There is some potential bullpen depth at triple-A for the Cubs. John Gaub has a 4.66 ERA but his FIP sits at 2.66. He needs to sharpen his control, but he has 19 Ks in 9.2 innings and looks like a solid future LOOGY. Chris Carpenter is enjoying his move to the ‘pen and has 12 Ks in 9.1 innings. At double-A, outfielder Brett Jackson is hitting .350/.467/.633, as well as 13 walks and six steals, in 17 games. Infielder Ryan Flaherty’s star has dimmed but he’s looking good and could still have a future as a big league bench player. Second baseman D.J. LeMathieu is hitting .297 and has struck out just six times in 18 games. Former first rounder Josh Vitters continues to fade from the prospect picture. Hard-thrower Rafael Dolis is breezing through double-A lineups and combines his fastball velo with solid ground-ball numbers. Jae-Hoon Ha has moved from behind the dish to the outfield and has responded with a .977 OPS, but he has yet to walk this season in 17 games. Infielder Junior Lake also hasn’t taken a free pass as of yet. One of my favorite sleepers, catcher Micah Gibbs, is hitting .361/.489/.417 in 36 at-bats. Arms to keep an eye on in low-A ball include Hayden Simpson, Robinson Lopez, and Austin Kirk.

Houston Astros

Koby Clemens doesn’t get much love from scouts but he just keeps hitting (albeit in good hitter’s leagues). He’s currently at .293/.388/.517 and could find himself in the Majors before too long thanks in part to the organization’s lack of depth. Pitcher Jordan Lyles doesn’t have the best numbers in triple-A but he’s holding his own as a 20 year old. Outfielder J.D. Martinez is hitting well with an OPS of .989 in 17 games and he’s also taken 10 walks with 12 Ks. Former key draftee Ross Seaton continues to struggle with a 7.71 ERA in three starts. The Houston organization doesn’t seem to put too much stock in minor league development so perhaps it’s not the worst thing that it’s stuck with Lancaster as a high-A affiliate. Second baseman Jose Altuve is certainly enjoying his time there. The diminutive infielder has an OPS of 1.168 in 18 games. He has recorded 32 hits and has nine walks compared to eight Ks. Outfielder Jay Austin is hitting .342 and has stolen nine bases but has also been caught four times. The organization’s best prospects are in low-A ball. Michael Kvasnicka (.870 OPS) and Jiovanni Mier (.865) are off to nice starts but Delino DeShields Jr. (.588, four steals in seven tries) is struggling. Mike Foltynewicz (4.65 FIP) and Tanner Bushue (4.89) have the most potential on the mound in Lexington.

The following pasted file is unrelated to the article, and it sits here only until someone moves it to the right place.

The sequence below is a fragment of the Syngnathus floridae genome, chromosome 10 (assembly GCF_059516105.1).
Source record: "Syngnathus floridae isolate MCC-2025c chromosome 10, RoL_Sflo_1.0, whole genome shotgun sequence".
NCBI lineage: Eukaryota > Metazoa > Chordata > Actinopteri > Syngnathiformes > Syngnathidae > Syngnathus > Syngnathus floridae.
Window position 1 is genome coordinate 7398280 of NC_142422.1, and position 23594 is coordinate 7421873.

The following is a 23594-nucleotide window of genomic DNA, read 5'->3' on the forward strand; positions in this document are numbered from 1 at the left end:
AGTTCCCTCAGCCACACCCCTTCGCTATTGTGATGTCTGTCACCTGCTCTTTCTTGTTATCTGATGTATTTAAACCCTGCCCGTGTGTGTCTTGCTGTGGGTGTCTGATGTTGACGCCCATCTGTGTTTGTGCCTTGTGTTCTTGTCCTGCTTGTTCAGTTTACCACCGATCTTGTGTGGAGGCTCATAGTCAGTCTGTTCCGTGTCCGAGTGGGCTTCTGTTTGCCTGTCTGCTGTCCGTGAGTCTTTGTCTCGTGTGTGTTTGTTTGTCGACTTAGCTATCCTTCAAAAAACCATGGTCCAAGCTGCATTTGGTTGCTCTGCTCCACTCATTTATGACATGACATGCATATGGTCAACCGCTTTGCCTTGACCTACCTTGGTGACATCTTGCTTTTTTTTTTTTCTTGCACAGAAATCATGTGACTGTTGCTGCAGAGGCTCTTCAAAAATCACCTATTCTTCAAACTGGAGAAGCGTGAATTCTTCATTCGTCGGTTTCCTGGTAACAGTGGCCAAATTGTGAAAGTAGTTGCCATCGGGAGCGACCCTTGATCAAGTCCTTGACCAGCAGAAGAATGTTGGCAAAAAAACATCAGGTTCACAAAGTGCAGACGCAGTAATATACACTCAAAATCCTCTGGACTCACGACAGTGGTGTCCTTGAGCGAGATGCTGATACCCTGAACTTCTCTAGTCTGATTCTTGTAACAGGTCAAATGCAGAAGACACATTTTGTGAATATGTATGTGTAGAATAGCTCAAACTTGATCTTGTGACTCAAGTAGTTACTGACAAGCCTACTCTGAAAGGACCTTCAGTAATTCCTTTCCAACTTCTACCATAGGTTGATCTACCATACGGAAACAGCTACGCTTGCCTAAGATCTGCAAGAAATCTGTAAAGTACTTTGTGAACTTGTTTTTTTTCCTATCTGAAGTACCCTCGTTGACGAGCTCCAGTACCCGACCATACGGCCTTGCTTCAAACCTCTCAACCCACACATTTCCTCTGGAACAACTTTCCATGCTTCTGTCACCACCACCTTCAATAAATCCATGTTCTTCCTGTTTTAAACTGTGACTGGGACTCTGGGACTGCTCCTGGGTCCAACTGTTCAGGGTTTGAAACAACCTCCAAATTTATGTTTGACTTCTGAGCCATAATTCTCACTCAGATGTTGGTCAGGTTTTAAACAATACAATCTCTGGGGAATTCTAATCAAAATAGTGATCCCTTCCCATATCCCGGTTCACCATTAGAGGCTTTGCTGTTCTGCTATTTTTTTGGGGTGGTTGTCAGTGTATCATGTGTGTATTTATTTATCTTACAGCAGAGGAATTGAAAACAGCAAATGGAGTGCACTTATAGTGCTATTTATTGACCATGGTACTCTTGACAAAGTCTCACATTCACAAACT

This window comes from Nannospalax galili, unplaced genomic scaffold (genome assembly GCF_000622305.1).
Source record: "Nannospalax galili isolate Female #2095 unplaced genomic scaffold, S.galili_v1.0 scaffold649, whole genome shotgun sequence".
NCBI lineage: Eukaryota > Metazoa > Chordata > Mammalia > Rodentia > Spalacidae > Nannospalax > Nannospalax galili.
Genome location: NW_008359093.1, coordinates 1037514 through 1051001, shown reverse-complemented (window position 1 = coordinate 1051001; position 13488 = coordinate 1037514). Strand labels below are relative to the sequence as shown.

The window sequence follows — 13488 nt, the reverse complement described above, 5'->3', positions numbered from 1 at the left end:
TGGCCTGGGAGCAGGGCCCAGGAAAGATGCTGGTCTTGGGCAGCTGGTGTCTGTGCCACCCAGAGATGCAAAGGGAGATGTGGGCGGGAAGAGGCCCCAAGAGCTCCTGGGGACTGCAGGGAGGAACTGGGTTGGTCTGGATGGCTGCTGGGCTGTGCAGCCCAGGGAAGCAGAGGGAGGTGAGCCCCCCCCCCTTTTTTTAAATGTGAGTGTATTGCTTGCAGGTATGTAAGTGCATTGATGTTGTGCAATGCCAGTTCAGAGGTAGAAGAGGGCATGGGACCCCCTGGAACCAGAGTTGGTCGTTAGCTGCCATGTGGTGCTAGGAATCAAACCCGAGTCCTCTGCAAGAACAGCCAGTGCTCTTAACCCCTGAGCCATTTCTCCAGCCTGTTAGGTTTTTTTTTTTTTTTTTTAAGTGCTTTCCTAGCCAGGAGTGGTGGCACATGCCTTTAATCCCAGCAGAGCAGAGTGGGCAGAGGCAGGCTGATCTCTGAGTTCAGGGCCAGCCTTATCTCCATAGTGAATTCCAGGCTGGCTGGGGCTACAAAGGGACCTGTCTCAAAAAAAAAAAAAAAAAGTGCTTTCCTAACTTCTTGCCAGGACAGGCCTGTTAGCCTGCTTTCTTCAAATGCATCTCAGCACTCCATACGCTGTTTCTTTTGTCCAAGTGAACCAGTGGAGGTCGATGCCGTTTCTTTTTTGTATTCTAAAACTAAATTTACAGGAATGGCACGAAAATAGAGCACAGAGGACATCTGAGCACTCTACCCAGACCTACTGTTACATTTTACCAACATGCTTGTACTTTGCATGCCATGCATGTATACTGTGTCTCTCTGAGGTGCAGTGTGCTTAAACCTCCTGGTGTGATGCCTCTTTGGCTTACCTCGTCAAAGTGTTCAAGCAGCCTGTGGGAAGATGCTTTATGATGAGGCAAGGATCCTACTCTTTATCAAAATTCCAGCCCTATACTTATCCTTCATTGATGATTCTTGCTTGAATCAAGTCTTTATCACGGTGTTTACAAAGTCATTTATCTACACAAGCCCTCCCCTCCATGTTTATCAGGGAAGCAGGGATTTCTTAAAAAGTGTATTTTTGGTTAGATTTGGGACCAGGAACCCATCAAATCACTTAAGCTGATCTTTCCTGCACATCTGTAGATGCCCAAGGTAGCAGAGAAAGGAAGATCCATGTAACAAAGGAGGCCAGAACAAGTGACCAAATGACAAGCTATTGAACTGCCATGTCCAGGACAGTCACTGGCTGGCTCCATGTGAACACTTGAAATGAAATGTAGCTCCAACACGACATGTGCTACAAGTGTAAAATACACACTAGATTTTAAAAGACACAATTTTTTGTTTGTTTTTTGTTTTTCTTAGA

Pittsburgh Pirates

Infielder Chase d’Arnaud is working hard to beat his young brother Travis d’Arnaud (double-A catching prospect with the Jays) to the Majors. The elder d’Arnaud may end up as more of a bench or platoon player in the Majors. I’m not ready to give up on former top prospect (with the Dodgers) Andrew Lambo but he’s hitting just .197 in 17 games. There is some pitching depth at triple-A with southpaws Rudy Owens and Justin Wilson. At double-A, Starling Marte continues to hit for a high average but his ceiling is lowered by his lack of power and minimal patience. Catcher Tony Sanchez is looking to rebound from an injury suffered in 2010 but his bat has been fairly quiet and he’s struggled a bit with the glove. Pitcher Jeff Locke, formerly of the Braves, has put up some big K numbers with 26 whiffs in 20.2 innings. Keep an eye on pitchers Bryan Morris and Aaron Thompson. Jarek Cunningham, 21, is flashing some serious power in high-A ball (.349 ISO) but he’s not making consistent contact. Outfielder Robbie Grossman, also 21, has been a walk (20) and run (20) machine in 19 games. Mel Rojas Jr. has 14 strikeouts and just one walk in 16 low-A games. Young arms to watch in low-A include Zack Dodson, Zack Von Rosenberg, Colton Cain, Trent Stevenson, and Brooks Pounders. All five were snagged in a profitable 2009 draft.

Marc Hulet has been writing at FanGraphs since 2008. His work focuses on prospects and fantasy. Follow him on Twitter @marchulet.

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Jack Hardy does not exist in the St. Louis Cardinals organization


Brian Anderson changed his name in a transparent attempt to fool the Cardinals’ 66 year old skipper who hates catchers that can hit.